Bought: Morrisons, 18th February 2018
74.25/100 – Whiskybase (average from 6 member votes)
Glen Keith distillery got going in Speyside in 1957, was mothballed in 1999 and reopened in June 2013. Owned by Chivas Brothers its output was destined for blending, forming part of Chivas Regal, Passport and 100 Pipers. There have been plenty of independent bottlings of Glen Keith single malt but very few official releases from the distillery. The first was in 1994 with the appearance of the ‘Glen Keith 1983’. Whiskybase list only 9 releases of single malt from the distillery with the ‘Distillery Edition’ being the most recent one in 2017. Of the previous 8, 3 were before the 1999 closure and 5 were after the 2013 reopening. All are over 10 years old and score from 81/100 (good) to 88/100 (excellent) on Whiskybase.
What isn’t over 10 years old or anywhere near it is the ‘Distillery Edition’. You have to think that a lot of the whisky in it is 3-4 years old since production started again in 2013. The good news is that there’s likely to be some vintage stuff in the mix from 1999 or earlier. Then E150 colorant is added to keep everything looking consistent (boo, hiss!). For a distillery NAS (no age statement) I would generally expect most of the liquid to be between 6-8 years old. Clearly that’s not the case with the ‘Distillery Edition’. But is that a bad thing? New distilleries such as Wolfburn have had great success with 3-year-old releases. Where Glen Keith score over Wolfburn is that they have old stock to mix with the new to help remove any rough, spirity edges.
Although the score on Whiskybase doesn’t promise much the comments online at Master of Malt and Amazon are surprisingly good. They include, “pleasantly surprised! Wasn’t expecting much for the price but is pretty decent”, “nice smooth whisky”, “a good dram for a nightcap” and “everything I like in a young Speyside. Light, slight fruitiness, nice sharp nose, nicely balanced.”
Tasting notes from Master of Malt:
Nose: Sweet and crisp with orchard fruits and a malty character. Toffee apples and banana skins linger.
Palate: Through oaked dryness and an oily note comes vanilla sweetness with helpings of apricot yoghurt, dried mango and nectarines. Suggestions of chocolate pudding, a slight grassiness and a little spice form the backdrop.
Finish: Subtle floral notes and new oak, with a little honey.
Not a review about the ‘Distillery Edition’ but here’s Ben of ‘A Dram A Day’ with a history of the Glen Keith distillery before he reviews an independent bottling:
Bought: Morrisons, 8th May 2017
82.33/100 – Whiskybase (average from 3 member votes)
You can tell that the whisky industry is booming when distilleries primarily used for blending start producing single malts. We had the Tamnavulin ‘Double Cask’ last year and now the Glenallachie ‘Distillery Edition’. Both appeared in UK supermarkets and were instantly discounted from their RRP of £32 (which they’re not worth) to the low £20s. Both are NAS (no-age statement) but in fairness to the Glenallachie it’s doing better than the Tamnavulin with regards to reviews. 82.33/100 on Whiskybase is an extremely good mark, albeit from only 3 votes so far.
The ‘Distillery Edition’ is doing equally well over on Master of Malt with 4.5/5 stars from 2 votes. Comments include “definitely found my new dram” and “the nose for me is a spirity flapjack, a palate of spicy apples with a warm long lasting finish. A smooth tasting treat!”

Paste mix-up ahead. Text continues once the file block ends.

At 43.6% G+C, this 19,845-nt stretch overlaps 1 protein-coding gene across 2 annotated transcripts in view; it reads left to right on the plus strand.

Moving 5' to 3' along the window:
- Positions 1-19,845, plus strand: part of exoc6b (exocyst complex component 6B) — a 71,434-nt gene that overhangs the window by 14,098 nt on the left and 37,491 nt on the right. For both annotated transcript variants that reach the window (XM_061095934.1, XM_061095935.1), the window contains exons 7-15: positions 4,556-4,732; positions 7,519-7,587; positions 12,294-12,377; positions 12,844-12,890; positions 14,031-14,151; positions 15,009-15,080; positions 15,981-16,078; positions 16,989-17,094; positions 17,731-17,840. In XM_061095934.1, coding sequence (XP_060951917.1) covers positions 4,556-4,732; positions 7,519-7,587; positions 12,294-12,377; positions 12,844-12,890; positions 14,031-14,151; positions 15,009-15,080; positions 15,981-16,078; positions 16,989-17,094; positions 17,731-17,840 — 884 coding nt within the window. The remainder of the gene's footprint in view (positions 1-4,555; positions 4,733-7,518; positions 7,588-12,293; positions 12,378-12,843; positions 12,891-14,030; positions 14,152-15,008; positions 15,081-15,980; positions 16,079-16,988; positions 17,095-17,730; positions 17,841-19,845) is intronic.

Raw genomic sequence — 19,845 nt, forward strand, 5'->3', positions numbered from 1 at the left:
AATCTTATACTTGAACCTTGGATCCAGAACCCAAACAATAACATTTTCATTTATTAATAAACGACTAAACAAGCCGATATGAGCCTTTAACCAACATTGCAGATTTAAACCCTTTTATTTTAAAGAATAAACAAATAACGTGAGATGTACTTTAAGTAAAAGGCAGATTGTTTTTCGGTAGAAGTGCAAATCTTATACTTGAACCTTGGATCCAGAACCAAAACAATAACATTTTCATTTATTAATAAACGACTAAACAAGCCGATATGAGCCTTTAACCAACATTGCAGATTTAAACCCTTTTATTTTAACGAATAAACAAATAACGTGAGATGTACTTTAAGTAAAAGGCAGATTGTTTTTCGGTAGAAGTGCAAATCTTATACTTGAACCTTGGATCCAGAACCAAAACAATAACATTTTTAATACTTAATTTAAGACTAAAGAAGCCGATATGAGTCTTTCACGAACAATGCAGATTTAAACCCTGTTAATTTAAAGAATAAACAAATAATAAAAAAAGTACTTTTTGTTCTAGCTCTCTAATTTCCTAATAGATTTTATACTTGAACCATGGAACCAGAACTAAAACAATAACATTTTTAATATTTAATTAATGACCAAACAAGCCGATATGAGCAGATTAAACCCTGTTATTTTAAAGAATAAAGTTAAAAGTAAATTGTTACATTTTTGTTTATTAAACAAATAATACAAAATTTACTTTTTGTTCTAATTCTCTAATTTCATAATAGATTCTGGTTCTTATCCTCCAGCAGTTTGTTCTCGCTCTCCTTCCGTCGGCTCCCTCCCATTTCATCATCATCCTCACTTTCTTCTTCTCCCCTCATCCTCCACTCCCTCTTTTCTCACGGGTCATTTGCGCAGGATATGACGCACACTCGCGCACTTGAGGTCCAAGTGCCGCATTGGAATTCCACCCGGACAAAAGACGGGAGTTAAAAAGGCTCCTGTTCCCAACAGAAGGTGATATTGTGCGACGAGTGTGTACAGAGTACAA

Tasting notes from Master of Malt:
Nose: Caramel-dipped apples and pears, with hints of brown sugar and digestive biscuits.
Palate: Oodles of vanilla, with a zesty kick of fresh citrus at the centre.
Finish: Fruity esters last long on the finish.
There are no specific YouTube reviews yet for the Glenallachie ‘Distillery Edition’ but here is Ben of ‘A Dram A Day’ covering the distillery’s history before reviewing another example of Glenallachie single malt:
Bought – ASDA, 15th October 2014
93.5/100 – Whisky Bible 2014
83.7/100 – Whiskybase (average from 186 member votes)
84/100 – Ralfy – Glenfiddich 15yo Distillery Edition – YouTube (July 2014)
The rating from the Whisky Bible 2014 dates back to the 2010 edition. The author, Jim Murray, says of the nose “quite astonishing and, even with its spice nip, one of the great whisky noses of 2010.” He then says about the taste “my word!! Just so lively…enormous complexity from the very first mouthful.” It’s only the finish where Mr Murray feels this malt falls down slightly because it ends too quickly. Nevertheless, with a mark of 93.5/100, the classification for this single malt is “brilliant!”
If you listen to Ralfy’s YouTube review, one thing he and Jim Murray agree on is the presence of bananas. Ralfy even suggests “roasted bananas?!” Add this to sultanas, heavy fruits, barley, vanilla, spices and coconut and you’re in for quite a tropical surprise of loveliness. If you’re interested in a whisky with Speyside sweetness expanding in numerous directions, with a 51% kick and non-chillfiltered, then this dram has your name written all over it. Definitely one to add to your letter to Santa!
I’m being a bit picky here but I’ve been pondering, why “Distillery Edition”? With Glenmorangie giving names like “Quinta Rubin” and “Lasanta” to 12yo bottlings, and Glenlivet naming a 16yo “Nadurra”, I’m wondering if the Glenfiddich marketing department were at the pub on the day scheduled for thinking up an interesting title. After several drinks, the names they were coming up with were certainly interesting but not the sort of thing considered fit for public consumption. I would think “Distillery Edition” is stating the blatantly obvious – it’s an edition of whisky that’s come from the distillery. Wow! I’m only bitter because they didn’t accept my suggestion of “The Dog’s Bollocks” when I wrote to them regarding new whisky names.